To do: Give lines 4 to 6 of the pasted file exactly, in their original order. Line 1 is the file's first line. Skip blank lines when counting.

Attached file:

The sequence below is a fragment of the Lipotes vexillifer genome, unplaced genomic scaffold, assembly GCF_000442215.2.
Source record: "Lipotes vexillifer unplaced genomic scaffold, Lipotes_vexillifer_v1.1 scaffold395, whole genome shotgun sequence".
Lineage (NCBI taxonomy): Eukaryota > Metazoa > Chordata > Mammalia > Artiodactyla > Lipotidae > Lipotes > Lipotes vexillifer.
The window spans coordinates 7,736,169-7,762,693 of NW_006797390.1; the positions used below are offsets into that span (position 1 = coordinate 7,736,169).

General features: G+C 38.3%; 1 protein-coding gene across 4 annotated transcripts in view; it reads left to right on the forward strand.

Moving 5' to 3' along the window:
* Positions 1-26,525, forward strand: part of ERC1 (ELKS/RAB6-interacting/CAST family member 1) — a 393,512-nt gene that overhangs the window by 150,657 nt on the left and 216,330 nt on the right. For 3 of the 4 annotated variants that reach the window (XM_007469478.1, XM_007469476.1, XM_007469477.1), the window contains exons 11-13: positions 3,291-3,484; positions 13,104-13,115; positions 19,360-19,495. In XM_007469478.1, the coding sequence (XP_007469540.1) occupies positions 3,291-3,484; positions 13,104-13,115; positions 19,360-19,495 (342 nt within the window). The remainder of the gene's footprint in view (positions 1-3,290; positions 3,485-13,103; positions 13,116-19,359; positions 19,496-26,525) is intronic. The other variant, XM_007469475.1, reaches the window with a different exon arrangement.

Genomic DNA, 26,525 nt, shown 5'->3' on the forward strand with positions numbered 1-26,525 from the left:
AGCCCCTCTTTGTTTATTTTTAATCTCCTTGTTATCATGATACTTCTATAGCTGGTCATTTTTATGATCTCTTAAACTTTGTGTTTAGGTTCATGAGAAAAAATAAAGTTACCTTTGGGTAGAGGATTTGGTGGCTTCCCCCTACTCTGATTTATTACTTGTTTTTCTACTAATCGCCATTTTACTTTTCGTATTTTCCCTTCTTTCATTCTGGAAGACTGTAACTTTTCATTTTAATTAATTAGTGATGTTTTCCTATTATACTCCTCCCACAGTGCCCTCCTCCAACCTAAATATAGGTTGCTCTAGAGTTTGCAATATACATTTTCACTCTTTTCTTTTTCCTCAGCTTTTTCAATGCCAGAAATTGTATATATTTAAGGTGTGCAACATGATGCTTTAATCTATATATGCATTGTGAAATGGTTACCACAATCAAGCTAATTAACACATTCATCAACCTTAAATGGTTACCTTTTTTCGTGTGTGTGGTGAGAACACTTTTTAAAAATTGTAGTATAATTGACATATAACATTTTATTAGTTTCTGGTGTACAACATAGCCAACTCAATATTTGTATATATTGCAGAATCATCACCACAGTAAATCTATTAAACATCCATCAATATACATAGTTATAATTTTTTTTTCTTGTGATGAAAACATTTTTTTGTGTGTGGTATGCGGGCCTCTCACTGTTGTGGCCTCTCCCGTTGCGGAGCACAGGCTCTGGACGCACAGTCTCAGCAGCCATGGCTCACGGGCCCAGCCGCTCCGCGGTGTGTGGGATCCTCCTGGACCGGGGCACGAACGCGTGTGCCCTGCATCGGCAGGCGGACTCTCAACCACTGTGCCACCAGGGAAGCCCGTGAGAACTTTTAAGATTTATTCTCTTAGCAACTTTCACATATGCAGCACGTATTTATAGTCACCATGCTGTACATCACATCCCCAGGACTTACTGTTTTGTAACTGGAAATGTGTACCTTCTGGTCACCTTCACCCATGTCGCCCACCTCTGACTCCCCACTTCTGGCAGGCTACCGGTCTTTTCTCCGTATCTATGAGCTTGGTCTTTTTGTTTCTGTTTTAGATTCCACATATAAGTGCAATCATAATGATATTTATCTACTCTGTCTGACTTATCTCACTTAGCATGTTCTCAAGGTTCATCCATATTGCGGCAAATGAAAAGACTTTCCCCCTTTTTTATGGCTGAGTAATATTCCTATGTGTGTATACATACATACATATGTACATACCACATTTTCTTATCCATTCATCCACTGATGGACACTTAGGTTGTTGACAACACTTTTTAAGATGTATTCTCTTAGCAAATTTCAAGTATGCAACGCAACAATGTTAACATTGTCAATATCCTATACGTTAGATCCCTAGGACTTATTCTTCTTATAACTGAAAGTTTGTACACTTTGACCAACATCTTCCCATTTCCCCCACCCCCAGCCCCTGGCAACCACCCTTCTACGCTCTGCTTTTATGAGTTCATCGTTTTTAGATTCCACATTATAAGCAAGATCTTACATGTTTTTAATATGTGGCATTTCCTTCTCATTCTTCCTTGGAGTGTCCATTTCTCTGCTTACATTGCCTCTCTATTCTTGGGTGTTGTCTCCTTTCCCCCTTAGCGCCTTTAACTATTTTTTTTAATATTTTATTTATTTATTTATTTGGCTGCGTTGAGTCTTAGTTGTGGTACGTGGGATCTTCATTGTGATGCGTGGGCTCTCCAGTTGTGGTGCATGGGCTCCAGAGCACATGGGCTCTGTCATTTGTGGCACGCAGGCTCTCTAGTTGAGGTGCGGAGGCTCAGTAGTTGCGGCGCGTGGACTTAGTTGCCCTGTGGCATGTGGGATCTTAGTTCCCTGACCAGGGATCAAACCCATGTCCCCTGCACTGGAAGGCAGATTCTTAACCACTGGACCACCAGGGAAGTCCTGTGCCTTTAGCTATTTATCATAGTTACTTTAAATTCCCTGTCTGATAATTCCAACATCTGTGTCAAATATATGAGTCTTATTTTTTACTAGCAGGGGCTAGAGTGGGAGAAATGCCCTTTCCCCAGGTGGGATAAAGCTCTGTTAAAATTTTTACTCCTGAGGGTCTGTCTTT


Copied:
The window spans coordinates 7,736,169-7,762,693 of NW_006797390.1; the positions used below are offsets into that span (position 1 = coordinate 7,736,169).

General features: G+C 38.3%; 1 protein-coding gene across 4 annotated transcripts in view; it reads left to right on the forward strand.

Moving 5' to 3' along the window: